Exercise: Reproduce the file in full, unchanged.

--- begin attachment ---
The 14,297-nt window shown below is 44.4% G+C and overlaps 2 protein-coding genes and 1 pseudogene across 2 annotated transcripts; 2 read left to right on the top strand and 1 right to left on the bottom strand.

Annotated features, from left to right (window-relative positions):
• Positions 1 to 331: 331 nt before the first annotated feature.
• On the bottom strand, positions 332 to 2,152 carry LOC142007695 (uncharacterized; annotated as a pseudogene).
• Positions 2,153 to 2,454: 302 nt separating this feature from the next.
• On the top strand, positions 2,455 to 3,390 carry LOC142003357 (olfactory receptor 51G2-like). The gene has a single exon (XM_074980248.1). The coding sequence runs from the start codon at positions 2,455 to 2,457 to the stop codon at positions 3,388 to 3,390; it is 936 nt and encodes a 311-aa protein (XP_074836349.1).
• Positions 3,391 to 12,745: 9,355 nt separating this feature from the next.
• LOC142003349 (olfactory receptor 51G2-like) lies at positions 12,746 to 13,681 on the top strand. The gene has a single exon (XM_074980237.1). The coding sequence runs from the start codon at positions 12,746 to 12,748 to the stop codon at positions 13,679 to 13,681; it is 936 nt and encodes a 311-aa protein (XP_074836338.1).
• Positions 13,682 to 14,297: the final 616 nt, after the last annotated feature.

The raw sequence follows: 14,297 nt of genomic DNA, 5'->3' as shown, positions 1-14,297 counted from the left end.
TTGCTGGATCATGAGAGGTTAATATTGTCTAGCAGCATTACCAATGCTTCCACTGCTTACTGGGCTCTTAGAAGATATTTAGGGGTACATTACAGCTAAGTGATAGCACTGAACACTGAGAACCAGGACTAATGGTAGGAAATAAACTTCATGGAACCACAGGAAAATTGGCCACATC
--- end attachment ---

The 14,297-nt window shown below is 44.4% G+C and overlaps 2 protein-coding genes and 1 pseudogene across 2 annotated transcripts; 2 read left to right on the top strand and 1 right to left on the bottom strand.

Annotated features, from left to right (window-relative positions):
• Positions 1 to 331: 331 nt before the first annotated feature.
• On the bottom strand, positions 332 to 2,152 carry LOC142007695 (uncharacterized; annotated as a pseudogene).
• Positions 2,153 to 2,454: 302 nt separating this feature from the next.
• On the top strand, positions 2,455 to 3,390 carry LOC142003357 (olfactory receptor 51G2-like). The gene has a single exon (XM_074980248.1). The coding sequence runs from the start codon at positions 2,455 to 2,457 to the stop codon at positions 3,388 to 3,390; it is 936 nt and encodes a 311-aa protein (XP_074836349.1).
• Positions 3,391 to 12,745: 9,355 nt separating this feature from the next.
• LOC142003349 (olfactory receptor 51G2-like) lies at positions 12,746 to 13,681 on the top strand. The gene has a single exon (XM_074980237.1). The coding sequence runs from the start codon at positions 12,746 to 12,748 to the stop codon at positions 13,679 to 13,681; it is 936 nt and encodes a 311-aa protein (XP_074836338.1).
• Positions 13,682 to 14,297: the final 616 nt, after the last annotated feature.

The raw sequence follows: 14,297 nt of genomic DNA, 5'->3' as shown, positions 1-14,297 counted from the left end.
TTGCTGGATCATGAGAGGTTAATATTGTCTAGCAGCATTACCAATGCTTCCACTGCTTACTGGGCTCTTAGAAGATATTTAGGGGTACATTACAGCTAAGTGATAGCACTGAACACTGAGAACCAGGACTAATGGTAGGAAATAAACTTCATGGAACCACAGGAAAATTGGCCACATC